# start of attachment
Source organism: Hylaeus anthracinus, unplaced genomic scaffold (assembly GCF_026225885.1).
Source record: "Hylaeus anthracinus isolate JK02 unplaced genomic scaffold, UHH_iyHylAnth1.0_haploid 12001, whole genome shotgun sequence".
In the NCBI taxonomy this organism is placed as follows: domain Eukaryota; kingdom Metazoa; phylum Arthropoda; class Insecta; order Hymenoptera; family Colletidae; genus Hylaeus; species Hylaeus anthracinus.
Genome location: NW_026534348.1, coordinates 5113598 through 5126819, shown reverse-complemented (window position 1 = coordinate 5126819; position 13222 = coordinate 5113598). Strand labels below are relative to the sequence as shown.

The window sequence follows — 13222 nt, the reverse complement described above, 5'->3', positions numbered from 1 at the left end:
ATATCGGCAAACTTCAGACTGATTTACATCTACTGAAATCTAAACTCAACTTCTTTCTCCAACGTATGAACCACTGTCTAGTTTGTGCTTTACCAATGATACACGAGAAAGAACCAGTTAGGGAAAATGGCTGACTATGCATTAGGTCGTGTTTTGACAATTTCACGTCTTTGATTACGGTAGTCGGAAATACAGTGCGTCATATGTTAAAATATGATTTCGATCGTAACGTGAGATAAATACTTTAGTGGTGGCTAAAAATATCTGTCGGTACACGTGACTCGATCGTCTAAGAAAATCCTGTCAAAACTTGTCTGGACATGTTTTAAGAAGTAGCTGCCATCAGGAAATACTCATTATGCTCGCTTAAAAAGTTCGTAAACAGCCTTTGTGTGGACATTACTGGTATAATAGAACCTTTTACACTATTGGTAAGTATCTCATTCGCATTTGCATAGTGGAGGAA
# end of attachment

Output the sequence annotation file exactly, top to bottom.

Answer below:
Source organism: Hylaeus anthracinus, unplaced genomic scaffold (assembly GCF_026225885.1).
Source record: "Hylaeus anthracinus isolate JK02 unplaced genomic scaffold, UHH_iyHylAnth1.0_haploid 12001, whole genome shotgun sequence".
In the NCBI taxonomy this organism is placed as follows: domain Eukaryota; kingdom Metazoa; phylum Arthropoda; class Insecta; order Hymenoptera; family Colletidae; genus Hylaeus; species Hylaeus anthracinus.
Genome location: NW_026534348.1, coordinates 5113598 through 5126819, shown reverse-complemented (window position 1 = coordinate 5126819; position 13222 = coordinate 5113598). Strand labels below are relative to the sequence as shown.

The window sequence follows — 13222 nt, the reverse complement described above, 5'->3', positions numbered from 1 at the left end:
ATATCGGCAAACTTCAGACTGATTTACATCTACTGAAATCTAAACTCAACTTCTTTCTCCAACGTATGAACCACTGTCTAGTTTGTGCTTTACCAATGATACACGAGAAAGAACCAGTTAGGGAAAATGGCTGACTATGCATTAGGTCGTGTTTTGACAATTTCACGTCTTTGATTACGGTAGTCGGAAATACAGTGCGTCATATGTTAAAATATGATTTCGATCGTAACGTGAGATAAATACTTTAGTGGTGGCTAAAAATATCTGTCGGTACACGTGACTCGATCGTCTAAGAAAATCCTGTCAAAACTTGTCTGGACATGTTTTAAGAAGTAGCTGCCATCAGGAAATACTCATTATGCTCGCTTAAAAAGTTCGTAAACAGCCTTTGTGTGGACATTACTGGTATAATAGAACCTTTTACACTATTGGTAAGTATCTCATTCGCATTTGCATAGTGGAGGAA